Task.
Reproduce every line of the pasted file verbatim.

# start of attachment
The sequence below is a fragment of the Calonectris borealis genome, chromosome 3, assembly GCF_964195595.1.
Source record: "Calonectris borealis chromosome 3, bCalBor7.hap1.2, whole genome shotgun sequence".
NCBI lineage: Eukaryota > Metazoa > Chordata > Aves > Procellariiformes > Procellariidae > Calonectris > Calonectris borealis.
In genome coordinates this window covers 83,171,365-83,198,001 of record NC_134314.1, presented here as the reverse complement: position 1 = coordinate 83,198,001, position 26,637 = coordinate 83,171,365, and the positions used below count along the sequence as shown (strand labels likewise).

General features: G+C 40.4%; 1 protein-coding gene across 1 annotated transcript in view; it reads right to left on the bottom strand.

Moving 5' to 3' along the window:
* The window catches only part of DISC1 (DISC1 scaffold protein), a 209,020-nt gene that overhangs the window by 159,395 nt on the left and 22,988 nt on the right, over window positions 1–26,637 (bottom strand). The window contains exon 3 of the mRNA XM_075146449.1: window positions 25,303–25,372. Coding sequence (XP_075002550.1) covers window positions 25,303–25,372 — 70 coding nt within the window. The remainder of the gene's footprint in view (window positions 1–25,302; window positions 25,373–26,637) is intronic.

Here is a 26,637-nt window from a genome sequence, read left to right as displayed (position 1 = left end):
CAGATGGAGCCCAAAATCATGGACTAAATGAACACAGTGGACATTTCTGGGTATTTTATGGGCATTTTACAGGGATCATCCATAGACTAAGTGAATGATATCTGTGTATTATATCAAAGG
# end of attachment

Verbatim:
The sequence below is a fragment of the Calonectris borealis genome, chromosome 3, assembly GCF_964195595.1.
Source record: "Calonectris borealis chromosome 3, bCalBor7.hap1.2, whole genome shotgun sequence".
NCBI lineage: Eukaryota > Metazoa > Chordata > Aves > Procellariiformes > Procellariidae > Calonectris > Calonectris borealis.
In genome coordinates this window covers 83,171,365-83,198,001 of record NC_134314.1, presented here as the reverse complement: position 1 = coordinate 83,198,001, position 26,637 = coordinate 83,171,365, and the positions used below count along the sequence as shown (strand labels likewise).

General features: G+C 40.4%; 1 protein-coding gene across 1 annotated transcript in view; it reads right to left on the bottom strand.

Moving 5' to 3' along the window:
* The window catches only part of DISC1 (DISC1 scaffold protein), a 209,020-nt gene that overhangs the window by 159,395 nt on the left and 22,988 nt on the right, over window positions 1–26,637 (bottom strand). The window contains exon 3 of the mRNA XM_075146449.1: window positions 25,303–25,372. Coding sequence (XP_075002550.1) covers window positions 25,303–25,372 — 70 coding nt within the window. The remainder of the gene's footprint in view (window positions 1–25,302; window positions 25,373–26,637) is intronic.

Here is a 26,637-nt window from a genome sequence, read left to right as displayed (position 1 = left end):
CAGATGGAGCCCAAAATCATGGACTAAATGAACACAGTGGACATTTCTGGGTATTTTATGGGCATTTTACAGGGATCATCCATAGACTAAGTGAATGATATCTGTGTATTATATCAAAGG